In June 2004, the Web Hypertext Application Technology Working Group (WHATWG) proposed a new version of the hypertext markup language standard used by most websites, designating it HTML5. While the standard is not complete, Google has become an early adopter of the technology for both its Chrome OS and most recently in trials delivering videos via YouTube that don’t require a Flash browser plugin.
One of the main reasons that Google is backing these changes is the increasing trend by Internet users of viewing video content online instead of via more traditional means. This trend is exemplified by the exploding usage of Google’s YouTube within the last few years.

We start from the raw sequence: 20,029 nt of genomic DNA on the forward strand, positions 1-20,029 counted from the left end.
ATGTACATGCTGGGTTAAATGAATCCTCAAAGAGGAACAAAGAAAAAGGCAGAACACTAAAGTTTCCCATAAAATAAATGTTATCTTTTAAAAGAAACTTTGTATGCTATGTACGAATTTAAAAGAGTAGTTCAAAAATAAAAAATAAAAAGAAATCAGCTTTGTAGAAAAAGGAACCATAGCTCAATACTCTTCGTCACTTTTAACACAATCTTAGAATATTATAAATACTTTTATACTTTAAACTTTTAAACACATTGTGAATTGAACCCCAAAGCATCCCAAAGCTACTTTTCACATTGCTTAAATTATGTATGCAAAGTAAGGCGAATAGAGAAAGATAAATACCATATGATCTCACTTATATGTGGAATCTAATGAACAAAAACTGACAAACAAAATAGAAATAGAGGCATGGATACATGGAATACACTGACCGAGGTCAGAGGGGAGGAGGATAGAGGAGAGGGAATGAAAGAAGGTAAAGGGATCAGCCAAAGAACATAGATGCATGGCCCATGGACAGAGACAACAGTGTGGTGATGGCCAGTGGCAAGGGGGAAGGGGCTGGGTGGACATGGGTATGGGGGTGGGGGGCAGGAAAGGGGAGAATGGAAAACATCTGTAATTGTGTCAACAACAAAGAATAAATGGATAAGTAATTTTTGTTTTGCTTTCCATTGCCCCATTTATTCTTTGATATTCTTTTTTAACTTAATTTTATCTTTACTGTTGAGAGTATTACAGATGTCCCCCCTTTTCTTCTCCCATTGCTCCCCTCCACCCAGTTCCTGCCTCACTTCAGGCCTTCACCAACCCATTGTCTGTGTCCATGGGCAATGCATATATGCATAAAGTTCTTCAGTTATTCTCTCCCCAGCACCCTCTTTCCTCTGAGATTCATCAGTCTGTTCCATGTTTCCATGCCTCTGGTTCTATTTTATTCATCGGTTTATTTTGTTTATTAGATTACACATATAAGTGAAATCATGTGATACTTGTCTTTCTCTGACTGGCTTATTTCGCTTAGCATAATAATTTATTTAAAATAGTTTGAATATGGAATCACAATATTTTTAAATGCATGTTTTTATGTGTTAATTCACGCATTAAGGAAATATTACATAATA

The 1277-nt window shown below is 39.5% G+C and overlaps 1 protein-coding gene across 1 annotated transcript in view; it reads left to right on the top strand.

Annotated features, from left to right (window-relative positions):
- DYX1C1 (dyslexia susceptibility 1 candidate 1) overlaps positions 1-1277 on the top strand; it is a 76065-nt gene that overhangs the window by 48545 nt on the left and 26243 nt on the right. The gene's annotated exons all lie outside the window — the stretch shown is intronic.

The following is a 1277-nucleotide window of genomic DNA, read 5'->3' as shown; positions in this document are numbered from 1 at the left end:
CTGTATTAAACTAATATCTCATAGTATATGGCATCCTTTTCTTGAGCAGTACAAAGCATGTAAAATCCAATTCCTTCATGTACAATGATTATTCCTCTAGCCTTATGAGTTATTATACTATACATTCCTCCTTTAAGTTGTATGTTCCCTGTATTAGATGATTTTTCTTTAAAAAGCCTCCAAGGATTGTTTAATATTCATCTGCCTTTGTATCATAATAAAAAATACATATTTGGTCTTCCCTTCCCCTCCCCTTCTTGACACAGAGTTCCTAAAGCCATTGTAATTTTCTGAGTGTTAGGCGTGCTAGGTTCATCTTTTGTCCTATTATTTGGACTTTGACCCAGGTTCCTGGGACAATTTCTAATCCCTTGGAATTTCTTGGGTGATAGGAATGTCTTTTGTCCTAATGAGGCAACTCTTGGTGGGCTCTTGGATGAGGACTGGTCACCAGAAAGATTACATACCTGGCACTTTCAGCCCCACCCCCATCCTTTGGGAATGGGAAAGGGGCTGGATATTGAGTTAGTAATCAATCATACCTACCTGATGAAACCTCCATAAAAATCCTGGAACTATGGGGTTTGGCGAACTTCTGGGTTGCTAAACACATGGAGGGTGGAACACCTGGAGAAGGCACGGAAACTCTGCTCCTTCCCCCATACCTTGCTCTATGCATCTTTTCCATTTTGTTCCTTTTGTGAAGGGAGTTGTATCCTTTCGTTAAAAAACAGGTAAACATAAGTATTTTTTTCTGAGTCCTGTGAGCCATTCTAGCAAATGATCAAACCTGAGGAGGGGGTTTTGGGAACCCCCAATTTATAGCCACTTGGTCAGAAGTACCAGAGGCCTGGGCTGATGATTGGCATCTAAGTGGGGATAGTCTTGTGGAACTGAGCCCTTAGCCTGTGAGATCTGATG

The advantages of a migration to HTML5 include its increased infrastructure to support video and audio playback while easing the integration of videos into websites – a huge step forward for YouTube in terms of the site’s structural elements and the inclusion of APIs. And while not all current browser versions include full HTML5 support, Google’s Chrome, Safari, Firefox 3.6, and ChromeFrame on IE do. Check out the trial here or watch the in-depth HTML5 tutorial below.